When I was fifteen I lived in a little Spanish city called Talavera de la Reina with the Lazaros, my exchange family. My Spanish mama Julia is an incredible cook and introduced me to the cuisine of the Iberian peninsula—which is always best home-cooked. In the evenings, the typical Spanish dinner is lighter than the meat and rice dishes often found at lunchtime. This menu is what you would find at my family’s house on a weeknight. Spanish tortilla cut into small pieces, some manchego, a glass of wine, gambas and pan con tomate. Perfect.
This tortilla is distinguished by its density because it’s got a high potato-to-egg ratio. Flip it often for an even texture. This is best at room temperature, so definitely make it ahead.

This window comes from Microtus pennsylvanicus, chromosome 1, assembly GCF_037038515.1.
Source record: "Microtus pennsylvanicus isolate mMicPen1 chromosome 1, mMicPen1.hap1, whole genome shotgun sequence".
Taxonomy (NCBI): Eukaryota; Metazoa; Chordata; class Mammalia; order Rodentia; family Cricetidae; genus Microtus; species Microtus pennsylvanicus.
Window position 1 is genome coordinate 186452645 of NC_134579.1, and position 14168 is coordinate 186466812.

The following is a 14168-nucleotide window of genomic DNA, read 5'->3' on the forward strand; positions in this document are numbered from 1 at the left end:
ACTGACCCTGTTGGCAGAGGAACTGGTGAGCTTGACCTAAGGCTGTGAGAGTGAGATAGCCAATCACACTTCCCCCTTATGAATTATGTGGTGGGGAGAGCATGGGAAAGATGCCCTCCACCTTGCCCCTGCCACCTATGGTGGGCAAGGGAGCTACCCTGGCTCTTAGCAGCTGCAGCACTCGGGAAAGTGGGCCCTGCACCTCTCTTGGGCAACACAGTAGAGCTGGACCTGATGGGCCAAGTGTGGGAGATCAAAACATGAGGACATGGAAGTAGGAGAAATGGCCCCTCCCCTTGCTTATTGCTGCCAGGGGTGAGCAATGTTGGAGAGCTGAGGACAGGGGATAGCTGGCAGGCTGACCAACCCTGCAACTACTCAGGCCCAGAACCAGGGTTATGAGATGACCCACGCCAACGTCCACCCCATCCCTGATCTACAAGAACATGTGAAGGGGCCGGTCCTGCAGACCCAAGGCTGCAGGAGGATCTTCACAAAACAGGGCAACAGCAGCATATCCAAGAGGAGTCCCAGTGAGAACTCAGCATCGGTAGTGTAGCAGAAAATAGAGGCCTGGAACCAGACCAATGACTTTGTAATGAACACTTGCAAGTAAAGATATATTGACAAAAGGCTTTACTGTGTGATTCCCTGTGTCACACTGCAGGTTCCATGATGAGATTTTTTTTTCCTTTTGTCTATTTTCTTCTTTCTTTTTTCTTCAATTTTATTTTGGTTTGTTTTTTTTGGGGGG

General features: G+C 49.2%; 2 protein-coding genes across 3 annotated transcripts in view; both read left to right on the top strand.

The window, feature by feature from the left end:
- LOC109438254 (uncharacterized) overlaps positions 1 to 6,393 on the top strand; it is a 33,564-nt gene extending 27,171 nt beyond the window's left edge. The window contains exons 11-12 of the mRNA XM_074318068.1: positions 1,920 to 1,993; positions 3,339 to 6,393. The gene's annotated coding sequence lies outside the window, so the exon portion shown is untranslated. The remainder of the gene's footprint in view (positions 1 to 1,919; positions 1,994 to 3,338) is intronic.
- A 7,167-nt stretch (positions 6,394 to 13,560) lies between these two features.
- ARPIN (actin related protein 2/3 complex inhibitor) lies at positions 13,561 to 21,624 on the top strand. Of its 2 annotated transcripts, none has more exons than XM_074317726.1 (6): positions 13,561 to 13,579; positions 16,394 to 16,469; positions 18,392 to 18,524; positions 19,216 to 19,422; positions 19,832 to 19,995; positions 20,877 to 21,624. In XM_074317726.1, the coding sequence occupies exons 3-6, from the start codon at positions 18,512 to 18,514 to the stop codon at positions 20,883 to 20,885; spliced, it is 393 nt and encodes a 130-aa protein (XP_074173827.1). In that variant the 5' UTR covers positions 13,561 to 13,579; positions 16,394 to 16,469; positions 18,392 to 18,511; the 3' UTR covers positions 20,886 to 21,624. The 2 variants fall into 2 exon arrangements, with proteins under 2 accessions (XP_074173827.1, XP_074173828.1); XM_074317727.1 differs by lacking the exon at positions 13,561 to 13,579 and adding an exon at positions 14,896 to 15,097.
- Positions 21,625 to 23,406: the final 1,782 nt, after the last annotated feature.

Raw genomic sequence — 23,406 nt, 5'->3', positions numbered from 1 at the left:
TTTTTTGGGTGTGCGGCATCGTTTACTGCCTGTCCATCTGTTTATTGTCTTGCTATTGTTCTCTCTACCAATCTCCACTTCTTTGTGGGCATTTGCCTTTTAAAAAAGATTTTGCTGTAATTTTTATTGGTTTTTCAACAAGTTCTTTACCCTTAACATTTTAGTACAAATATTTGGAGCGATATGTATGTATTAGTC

Good Spanish cheeses:
Torta del Casar (my super stinky fave)
Good Spanish olives:
Malagueña (little ones)
Manzanilla (green ones)
Arbequina (buttery ones)
Good Spanish anchovies:
Ortiz brand “anchoas en aceite de oliva” (anchovies packed in olive oil)
El Corte Inglés (department store) store brand, “anchovy loins from the Bay of Biscay” packed in olive oil
Boquerones (white anchovy filets packed in vinegar)
Best online sources for Spanish ingredients:
* Also, Spanish cava is delicious and much cheaper than champagne. I always like a Spanish Rioja with my meal.
Some good things really did come from the '70s: Toss some ingredients in on your way to work, and let the ensuing hours do the rest. Thanks to a slow-ass simmer, the flavors are deep and complex, and dinner's waiting for you when you get home.
Though a seemingly simple undertaking, the right wax—and the right waxer—make a huge difference, both in the quality of the results, and the aftermath. These spots deliver perfection, with no ingrown hairs.